Because of a dire budget situation, Chicago Public Schools may have to cut Summer Quest, an enrichment program that is some students' only ticket to college. If this opportunity disappears, it would be a tragedy for alumni, parents, and local youth throughout the city.
While most high school students can only dream of attending Harvard University, Idessa Butler, a senior in high school at Al Raby School in Chicago, spent several weeks during the summer of 2009 studying at the prestigious university. Butler took international relations and biomedical ethics. “The classes were definitely a challenge, but it gave me a taste of the college life,” she says.
Butler says that it also made her more aware of the diversity in the United States. “My school is 99.9 percent African American and I would not be as ready to face diversity in college had I not gone to Harvard,” she says. Butler’s summer experience was made possible by the program Summer Quest, an organization which has given Chicago Public School students scholarships to study abroad, take summer classes at a university, or to explore the wilderness for the past six years.
Unfortunately, the economic downturn has not spared this program. In May 2009, $250.000 was cut from the program budget due to the enormous deficit of the Chicago Board of Education.
In April of 2009, Ron Ruberman, chief executive officer of the Chicago Public Schools revealed that the Chicago Public Schools were facing a $475 million dollar deficit. The CEO said that Chicago was hit with similar budget shortfalls due to the economic downturn of recent years.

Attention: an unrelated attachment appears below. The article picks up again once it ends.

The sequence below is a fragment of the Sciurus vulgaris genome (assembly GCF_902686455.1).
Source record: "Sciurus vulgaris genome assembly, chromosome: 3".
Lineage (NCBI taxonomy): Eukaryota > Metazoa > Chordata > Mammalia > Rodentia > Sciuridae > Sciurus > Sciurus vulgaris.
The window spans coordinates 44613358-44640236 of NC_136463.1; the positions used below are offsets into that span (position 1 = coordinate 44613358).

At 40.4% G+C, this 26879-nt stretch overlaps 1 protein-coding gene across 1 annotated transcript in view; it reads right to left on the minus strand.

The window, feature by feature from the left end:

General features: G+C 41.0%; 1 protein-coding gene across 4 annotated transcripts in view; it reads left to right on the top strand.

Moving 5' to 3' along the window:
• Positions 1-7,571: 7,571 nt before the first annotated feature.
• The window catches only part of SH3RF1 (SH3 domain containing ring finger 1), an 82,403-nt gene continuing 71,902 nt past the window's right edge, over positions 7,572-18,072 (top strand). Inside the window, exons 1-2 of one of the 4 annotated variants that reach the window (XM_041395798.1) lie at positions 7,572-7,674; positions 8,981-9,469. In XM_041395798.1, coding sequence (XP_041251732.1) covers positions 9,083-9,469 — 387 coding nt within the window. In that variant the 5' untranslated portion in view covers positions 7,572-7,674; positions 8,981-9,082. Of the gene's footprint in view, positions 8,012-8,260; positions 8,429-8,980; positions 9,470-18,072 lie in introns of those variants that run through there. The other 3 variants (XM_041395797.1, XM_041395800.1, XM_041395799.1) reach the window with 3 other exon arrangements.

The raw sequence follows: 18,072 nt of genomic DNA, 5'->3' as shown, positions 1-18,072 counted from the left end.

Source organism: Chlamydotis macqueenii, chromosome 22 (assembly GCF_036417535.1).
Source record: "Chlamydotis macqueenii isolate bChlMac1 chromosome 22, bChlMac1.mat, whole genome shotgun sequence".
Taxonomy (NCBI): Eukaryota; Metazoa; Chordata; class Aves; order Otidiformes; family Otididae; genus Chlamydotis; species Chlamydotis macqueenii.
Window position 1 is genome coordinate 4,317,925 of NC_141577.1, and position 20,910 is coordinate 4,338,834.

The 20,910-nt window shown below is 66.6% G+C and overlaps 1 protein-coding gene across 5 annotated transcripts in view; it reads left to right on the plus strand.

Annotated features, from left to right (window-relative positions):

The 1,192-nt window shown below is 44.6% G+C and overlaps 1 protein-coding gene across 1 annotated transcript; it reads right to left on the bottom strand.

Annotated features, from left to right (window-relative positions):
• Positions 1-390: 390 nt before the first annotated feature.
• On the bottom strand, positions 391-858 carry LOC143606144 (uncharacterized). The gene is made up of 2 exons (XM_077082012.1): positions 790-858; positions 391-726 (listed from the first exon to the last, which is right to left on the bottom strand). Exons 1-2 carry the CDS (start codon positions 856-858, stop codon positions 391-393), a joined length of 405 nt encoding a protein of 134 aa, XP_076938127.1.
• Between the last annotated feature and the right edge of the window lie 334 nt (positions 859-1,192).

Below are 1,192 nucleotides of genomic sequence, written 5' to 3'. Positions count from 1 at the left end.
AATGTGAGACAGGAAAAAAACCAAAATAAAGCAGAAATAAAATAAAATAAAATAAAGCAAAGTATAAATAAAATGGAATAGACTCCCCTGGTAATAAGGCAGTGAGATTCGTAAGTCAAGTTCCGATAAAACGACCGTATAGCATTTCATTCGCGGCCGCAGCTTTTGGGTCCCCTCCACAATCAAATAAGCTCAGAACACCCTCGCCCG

Dr Raul Luna, Vice principal at Prosser career Academy in Chicago, says that the budget cuts have affected students all over the city. "Teachers have been fired, programs have been cut, and there is just less money to help the students," he says. Enrichment programs such as Summer Quest have been cut from the budget.
“The summer of 2010 will be limited to 50 students and we will have to raise money to even achieve that,” says Rhonda Bell, the program’s coordinator since 2004. The number of students able to participate this year is significantly lower than the hundreds of participants of past years.
Joe Lee, a 2009 graduate of Northwestern University who spent one of his high school summers studying at Boston University, says Summer Quest changed his life. “I am quite confident that I would not be in the field of education through the Teach for America program had it not been for Summer Quest,” he says. “Often time, students need that spark to light the fire of change in their souls, and Summer Quest did just that.”
Despite the program’s huge success of 80% college enrollment for alumni compared to 52 percent for the Chicago district, the future looks doubtful for the program. The program will be unable to fund international travel this year. In the past, students traveled to Turkey, Spain, China, Thailand, Paraguay, and Argentina through Summer Quest.
Even though limited funds remain for the program, Summer Quest alumni have been working hard to raise money. From selling ice cream to cutting hair at a barbershop, alums are trying their best to save the program.
Gabriel Lara, a junior at Hubbard High School and Summer Quest alum, hopes that the program continues to thrive. “Summer Quest is valuable and essential for low income students in Chicago. Summer Quest changes lives”